PHCC - The PIC HomeCockpit Controller
PHCC is a micro controller based system designed around several models of the Microchip PIC line. Development is ongoing. This is a built-it-yourself project. Documentation is available from cockpit.varxec.de/electronics/PHCC.html.
To quote the Phidgets site, these are "physical widgets for prototyping physical user interfaces". USB-based, they come in several flavors. Some offer analog and digital in, others, analog and digital out. Some talk to RC servos, other listen to switches. Phidgets come with a driver module you can interface your software to. Phidgets the company has recently become interested in the flight sim community.
Velleman offers a variety of electronic goodies including the K8055 and VM110 interface boards. They have five digital inputs, eight digital outputs, two 8-bit analog inputs and two 8-bit analog outputs. Velleman products are carried by a number of vendors world wide.
A General Observation or Two
The feeling of immersion (or the "suspension of disbelief") you have while using a simulator is enhanced by a pair of synergetic factors . The first is the addition of features that you know are part of the real thing, like being able to control your B747 sim with a B747 yoke. The second is the absence of things that remind you that you are not in the real thing, like seeing the your living room wall behind the monitor running flightsim.
To get your best bang-for-buck, keep these two factors in balance as you pursue your project.
A second observation is that it is easy to imagine a home cockpit project that is very attractive, but will take a long time to complete. Well, the truth is that most home cockpits are never complete. The hobby has a very large element of discovery. The more you do, the more you learn, the higher you set your sights, and the more your projects grow. There is always something that calls out for improvement or expansion. It's part of what makes the hobby fun.
The downside is that you can find yourself with a sim that promises to work any time now, just not today. If you truly enjoy the building aspect of the hobby, that's fine. Many of us like the opportunity to sim as we build, though. So, if building isn't most of the fun for you, plan a sim construction sequence that evolves a working cockpit a step at a time.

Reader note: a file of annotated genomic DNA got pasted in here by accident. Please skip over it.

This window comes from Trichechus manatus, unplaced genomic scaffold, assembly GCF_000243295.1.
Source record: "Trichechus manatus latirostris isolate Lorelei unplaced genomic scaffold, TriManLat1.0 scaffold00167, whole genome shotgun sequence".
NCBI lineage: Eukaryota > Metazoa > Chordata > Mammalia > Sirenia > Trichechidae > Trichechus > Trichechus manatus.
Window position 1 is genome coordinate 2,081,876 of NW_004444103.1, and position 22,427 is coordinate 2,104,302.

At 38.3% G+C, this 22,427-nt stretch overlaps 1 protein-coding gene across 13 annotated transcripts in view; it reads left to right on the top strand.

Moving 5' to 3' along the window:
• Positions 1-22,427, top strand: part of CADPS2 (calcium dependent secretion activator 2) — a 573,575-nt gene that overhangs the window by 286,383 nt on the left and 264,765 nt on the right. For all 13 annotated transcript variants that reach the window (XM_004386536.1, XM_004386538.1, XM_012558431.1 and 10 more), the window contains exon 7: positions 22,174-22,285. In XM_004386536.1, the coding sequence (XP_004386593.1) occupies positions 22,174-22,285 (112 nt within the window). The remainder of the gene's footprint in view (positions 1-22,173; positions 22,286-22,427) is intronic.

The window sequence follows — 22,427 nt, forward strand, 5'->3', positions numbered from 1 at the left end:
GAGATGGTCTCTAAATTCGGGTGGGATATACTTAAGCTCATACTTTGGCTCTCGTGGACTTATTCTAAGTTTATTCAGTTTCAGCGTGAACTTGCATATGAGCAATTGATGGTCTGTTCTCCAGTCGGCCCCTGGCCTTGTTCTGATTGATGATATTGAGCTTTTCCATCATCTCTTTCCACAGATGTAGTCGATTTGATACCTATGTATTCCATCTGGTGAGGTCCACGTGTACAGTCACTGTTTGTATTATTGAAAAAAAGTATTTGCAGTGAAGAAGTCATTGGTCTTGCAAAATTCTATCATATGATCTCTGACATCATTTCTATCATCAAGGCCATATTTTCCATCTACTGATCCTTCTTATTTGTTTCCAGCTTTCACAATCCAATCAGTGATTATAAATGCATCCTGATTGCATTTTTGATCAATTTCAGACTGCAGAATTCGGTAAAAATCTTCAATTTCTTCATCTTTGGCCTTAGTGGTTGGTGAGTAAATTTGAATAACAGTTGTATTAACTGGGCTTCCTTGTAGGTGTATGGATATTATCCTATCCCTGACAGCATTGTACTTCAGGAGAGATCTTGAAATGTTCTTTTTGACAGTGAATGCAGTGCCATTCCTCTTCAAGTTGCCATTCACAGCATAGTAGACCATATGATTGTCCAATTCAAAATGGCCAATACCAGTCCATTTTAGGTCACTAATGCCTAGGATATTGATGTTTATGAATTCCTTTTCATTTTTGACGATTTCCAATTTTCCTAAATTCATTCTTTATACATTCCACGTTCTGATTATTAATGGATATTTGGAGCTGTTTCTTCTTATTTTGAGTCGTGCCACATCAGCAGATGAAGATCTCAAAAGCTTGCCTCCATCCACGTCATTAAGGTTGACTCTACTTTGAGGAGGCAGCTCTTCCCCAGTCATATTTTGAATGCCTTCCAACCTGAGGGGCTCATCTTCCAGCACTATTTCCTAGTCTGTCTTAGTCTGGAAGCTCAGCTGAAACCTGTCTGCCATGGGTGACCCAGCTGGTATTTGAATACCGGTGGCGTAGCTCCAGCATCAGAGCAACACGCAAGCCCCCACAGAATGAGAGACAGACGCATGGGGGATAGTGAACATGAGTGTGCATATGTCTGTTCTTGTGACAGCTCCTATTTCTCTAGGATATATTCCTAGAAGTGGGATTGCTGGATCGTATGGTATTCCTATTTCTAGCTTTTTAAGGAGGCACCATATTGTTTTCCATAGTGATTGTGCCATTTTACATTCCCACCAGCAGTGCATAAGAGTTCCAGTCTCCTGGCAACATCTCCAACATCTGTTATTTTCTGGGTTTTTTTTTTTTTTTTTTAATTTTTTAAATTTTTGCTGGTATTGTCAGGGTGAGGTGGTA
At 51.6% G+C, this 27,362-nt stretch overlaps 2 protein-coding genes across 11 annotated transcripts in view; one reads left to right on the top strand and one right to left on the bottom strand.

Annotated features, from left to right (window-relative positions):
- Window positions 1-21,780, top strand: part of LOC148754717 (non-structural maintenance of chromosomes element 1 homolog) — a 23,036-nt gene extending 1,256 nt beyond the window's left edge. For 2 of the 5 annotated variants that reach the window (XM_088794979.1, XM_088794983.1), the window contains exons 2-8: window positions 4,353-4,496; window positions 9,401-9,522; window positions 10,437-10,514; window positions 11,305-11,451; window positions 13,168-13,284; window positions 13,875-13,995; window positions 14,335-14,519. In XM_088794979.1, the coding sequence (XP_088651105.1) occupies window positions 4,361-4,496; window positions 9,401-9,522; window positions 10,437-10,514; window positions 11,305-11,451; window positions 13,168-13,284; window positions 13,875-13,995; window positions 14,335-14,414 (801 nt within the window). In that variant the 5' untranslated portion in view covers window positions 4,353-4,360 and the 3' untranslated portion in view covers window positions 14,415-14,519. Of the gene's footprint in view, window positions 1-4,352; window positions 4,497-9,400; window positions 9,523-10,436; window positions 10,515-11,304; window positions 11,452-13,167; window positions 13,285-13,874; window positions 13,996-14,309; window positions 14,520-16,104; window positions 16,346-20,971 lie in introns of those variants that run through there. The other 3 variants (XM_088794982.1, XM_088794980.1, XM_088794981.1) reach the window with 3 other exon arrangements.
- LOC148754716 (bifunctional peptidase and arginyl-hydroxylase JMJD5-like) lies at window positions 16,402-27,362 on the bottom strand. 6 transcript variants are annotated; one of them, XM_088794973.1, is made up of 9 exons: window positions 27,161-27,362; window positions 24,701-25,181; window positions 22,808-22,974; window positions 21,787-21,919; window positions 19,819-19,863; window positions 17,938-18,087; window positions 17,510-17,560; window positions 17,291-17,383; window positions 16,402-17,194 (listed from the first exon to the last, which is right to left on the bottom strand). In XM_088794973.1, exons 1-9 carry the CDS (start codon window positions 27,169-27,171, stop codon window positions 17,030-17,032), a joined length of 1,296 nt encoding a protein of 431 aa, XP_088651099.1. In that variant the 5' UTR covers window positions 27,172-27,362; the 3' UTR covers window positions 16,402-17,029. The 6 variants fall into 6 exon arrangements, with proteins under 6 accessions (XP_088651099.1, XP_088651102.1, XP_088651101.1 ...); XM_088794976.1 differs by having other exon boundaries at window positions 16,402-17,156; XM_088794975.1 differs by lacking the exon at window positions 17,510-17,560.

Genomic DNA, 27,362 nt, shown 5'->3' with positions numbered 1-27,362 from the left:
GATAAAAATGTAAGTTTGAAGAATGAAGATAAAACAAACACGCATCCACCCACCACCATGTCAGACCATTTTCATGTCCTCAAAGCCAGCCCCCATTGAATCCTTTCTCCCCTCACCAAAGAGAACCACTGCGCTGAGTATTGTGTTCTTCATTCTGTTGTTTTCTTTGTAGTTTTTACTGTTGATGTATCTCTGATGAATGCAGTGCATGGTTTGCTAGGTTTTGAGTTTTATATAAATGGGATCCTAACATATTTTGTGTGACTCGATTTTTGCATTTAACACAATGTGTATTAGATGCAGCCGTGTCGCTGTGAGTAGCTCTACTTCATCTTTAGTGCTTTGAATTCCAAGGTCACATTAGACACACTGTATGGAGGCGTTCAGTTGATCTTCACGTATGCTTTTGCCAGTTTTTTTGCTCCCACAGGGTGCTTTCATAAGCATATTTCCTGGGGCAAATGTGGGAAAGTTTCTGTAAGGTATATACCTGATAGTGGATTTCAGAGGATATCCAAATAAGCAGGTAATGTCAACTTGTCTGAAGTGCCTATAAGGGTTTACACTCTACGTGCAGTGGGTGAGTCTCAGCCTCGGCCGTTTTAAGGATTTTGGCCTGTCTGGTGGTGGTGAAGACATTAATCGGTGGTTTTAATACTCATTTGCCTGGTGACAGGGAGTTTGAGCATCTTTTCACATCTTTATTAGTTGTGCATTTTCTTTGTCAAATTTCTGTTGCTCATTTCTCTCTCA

And the next step is…?
Each project is a custom work-in-progress. The approach you take will depend upon available resources; skills, time, money, physical space, etc. There is no one-size-fits-all roadmap. Your project will be unique, and only you can plan it. Nonetheless, there is a general guideline you can use to add a bit of structure to your planning.
Divide your simulator project into a number of smaller projects. Prioritize them by the degree that you will interact with then when completed.
You'll probably come up with a list similar to this.
- Flight controls
- Engine controls
- Flight instruments
- Engine instruments
- Systems indicators
- Systems controls
Somewhere in the list you'll want to add the visual system used for the through the window views. If you're happy with a single monitor, the visual system may be rather low on the list. Or not!
You'll also want to consider the cockpit/flight-deck enclosure. To your taste, it may be a complete surround or virtually nonexistent. How important is it to you, and where should it be in the list?
You may want to break some of the projects into yet smaller projects to make them more manageable. For example you may decide to consider navigation instruments separately from the primary flight instruments.
How well does the construction sequence balance the remove-distractions / add-enhancements tradeoff? Does your construction sequence allow you to fly between additions to your sim? It should! Tweak the construction sequence so that each construction step adds the largest possible gain to your sim experience.
Remember, these are personal judgments, and you are building a customized simulator. So, get yourself a notebook and start sketching ideas.